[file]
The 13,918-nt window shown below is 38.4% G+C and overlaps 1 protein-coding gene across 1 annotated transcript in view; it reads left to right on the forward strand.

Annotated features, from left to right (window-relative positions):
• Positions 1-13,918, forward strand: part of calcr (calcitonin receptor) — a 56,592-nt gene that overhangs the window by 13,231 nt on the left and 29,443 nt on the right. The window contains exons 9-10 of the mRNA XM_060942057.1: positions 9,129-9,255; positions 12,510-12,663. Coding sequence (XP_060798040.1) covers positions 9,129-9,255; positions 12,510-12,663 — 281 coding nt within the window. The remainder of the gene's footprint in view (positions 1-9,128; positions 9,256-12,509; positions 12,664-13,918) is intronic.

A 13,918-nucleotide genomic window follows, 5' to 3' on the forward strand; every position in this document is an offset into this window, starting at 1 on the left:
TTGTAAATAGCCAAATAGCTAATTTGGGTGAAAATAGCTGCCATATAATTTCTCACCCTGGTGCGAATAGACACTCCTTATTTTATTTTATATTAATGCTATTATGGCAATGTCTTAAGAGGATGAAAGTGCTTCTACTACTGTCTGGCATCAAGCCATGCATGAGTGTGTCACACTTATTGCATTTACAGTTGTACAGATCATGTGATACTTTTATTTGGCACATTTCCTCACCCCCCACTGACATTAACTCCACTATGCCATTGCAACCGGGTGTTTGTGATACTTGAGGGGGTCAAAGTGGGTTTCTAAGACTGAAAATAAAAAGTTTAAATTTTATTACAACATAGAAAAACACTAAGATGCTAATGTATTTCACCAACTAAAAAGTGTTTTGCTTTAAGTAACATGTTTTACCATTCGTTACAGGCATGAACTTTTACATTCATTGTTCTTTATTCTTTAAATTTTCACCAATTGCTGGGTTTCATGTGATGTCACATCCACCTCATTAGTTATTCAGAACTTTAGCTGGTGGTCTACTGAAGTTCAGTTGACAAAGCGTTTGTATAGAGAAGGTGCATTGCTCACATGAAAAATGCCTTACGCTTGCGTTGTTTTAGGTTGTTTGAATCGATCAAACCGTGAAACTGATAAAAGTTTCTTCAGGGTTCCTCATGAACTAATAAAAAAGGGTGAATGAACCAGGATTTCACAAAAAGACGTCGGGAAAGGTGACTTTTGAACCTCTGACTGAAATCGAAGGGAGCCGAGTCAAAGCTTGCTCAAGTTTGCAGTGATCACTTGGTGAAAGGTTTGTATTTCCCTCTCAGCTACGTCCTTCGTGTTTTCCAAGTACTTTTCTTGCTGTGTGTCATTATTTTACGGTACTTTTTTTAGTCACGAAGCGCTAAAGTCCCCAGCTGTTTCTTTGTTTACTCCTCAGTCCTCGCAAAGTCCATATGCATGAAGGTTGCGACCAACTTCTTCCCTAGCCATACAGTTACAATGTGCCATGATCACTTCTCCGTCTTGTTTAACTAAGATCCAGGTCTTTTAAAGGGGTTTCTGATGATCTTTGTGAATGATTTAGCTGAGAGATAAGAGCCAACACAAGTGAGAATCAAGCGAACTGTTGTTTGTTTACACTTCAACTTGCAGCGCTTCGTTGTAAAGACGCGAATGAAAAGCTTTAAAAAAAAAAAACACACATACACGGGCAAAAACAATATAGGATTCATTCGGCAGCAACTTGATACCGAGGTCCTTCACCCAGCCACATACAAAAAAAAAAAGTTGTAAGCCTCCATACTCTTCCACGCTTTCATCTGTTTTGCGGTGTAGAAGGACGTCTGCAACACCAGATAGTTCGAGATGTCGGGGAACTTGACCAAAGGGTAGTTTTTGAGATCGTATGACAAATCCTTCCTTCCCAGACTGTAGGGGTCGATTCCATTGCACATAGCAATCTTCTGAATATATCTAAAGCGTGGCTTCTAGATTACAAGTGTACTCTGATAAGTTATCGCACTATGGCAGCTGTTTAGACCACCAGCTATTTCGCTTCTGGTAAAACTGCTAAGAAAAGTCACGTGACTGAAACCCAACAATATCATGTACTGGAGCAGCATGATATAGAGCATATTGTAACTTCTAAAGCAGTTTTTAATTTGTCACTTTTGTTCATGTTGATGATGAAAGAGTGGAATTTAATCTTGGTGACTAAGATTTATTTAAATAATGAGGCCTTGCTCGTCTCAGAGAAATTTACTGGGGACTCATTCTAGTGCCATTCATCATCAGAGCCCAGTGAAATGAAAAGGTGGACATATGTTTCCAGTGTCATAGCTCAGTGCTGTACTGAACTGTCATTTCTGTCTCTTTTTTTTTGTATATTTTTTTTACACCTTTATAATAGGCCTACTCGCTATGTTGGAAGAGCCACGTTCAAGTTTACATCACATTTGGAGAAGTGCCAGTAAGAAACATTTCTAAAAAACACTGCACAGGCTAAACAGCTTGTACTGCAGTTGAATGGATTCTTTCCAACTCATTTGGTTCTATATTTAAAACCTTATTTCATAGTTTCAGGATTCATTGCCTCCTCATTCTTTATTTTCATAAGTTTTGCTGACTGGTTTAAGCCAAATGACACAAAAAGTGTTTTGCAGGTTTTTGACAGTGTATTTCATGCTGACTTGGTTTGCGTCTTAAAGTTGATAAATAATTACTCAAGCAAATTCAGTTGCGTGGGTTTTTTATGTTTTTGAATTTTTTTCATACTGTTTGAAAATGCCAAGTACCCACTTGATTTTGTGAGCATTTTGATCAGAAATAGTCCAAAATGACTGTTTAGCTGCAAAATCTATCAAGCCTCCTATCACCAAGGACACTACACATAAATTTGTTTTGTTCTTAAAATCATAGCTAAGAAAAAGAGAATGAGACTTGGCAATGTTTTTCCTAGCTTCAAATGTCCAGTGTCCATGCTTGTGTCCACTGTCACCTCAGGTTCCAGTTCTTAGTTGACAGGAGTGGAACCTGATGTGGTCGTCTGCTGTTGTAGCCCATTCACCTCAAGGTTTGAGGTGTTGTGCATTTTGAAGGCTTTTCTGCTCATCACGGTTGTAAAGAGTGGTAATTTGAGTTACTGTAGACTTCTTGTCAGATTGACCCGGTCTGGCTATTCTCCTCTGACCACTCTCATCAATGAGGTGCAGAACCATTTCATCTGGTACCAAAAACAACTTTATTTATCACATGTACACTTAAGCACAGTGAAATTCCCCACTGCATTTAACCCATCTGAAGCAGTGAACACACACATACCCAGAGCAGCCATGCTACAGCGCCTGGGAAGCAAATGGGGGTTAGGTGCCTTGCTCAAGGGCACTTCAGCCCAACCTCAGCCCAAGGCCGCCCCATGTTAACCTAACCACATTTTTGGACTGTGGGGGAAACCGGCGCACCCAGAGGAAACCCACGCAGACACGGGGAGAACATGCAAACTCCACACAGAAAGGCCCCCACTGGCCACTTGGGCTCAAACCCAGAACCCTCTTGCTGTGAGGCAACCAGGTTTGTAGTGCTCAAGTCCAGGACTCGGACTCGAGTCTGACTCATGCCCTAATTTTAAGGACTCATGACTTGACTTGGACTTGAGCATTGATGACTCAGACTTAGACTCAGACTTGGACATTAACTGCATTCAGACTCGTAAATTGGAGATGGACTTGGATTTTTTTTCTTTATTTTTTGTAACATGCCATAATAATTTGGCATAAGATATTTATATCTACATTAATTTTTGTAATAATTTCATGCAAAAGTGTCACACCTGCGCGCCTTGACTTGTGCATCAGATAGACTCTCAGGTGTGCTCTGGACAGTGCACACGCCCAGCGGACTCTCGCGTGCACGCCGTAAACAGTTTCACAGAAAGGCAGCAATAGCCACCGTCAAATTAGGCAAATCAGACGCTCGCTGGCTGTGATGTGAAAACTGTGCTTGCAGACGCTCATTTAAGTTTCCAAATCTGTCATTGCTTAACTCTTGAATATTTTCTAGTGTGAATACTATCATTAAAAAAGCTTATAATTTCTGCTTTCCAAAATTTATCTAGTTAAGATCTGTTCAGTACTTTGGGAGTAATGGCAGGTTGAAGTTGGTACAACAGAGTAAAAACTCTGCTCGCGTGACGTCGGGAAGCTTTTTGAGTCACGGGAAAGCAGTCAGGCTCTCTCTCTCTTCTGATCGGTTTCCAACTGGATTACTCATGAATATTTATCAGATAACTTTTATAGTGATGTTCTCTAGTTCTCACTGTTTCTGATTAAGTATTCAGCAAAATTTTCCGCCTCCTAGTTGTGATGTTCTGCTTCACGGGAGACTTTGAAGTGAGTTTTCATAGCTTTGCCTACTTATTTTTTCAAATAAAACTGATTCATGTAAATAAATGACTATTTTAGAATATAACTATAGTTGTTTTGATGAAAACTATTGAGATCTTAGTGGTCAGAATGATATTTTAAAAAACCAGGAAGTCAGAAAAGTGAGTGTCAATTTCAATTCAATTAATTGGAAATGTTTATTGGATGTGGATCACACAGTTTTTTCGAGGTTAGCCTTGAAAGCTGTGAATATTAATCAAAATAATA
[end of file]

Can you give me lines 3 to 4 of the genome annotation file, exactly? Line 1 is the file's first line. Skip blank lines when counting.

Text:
• Positions 1-13,918, forward strand: part of calcr (calcitonin receptor) — a 56,592-nt gene that overhangs the window by 13,231 nt on the left and 29,443 nt on the right. The window contains exons 9-10 of the mRNA XM_060942057.1: positions 9,129-9,255; positions 12,510-12,663. Coding sequence (XP_060798040.1) covers positions 9,129-9,255; positions 12,510-12,663 — 281 coding nt within the window. The remainder of the gene's footprint in view (positions 1-9,128; positions 9,256-12,509; positions 12,664-13,918) is intronic.

A 13,918-nucleotide genomic window follows, 5' to 3' on the forward strand; every position in this document is an offset into this window, starting at 1 on the left: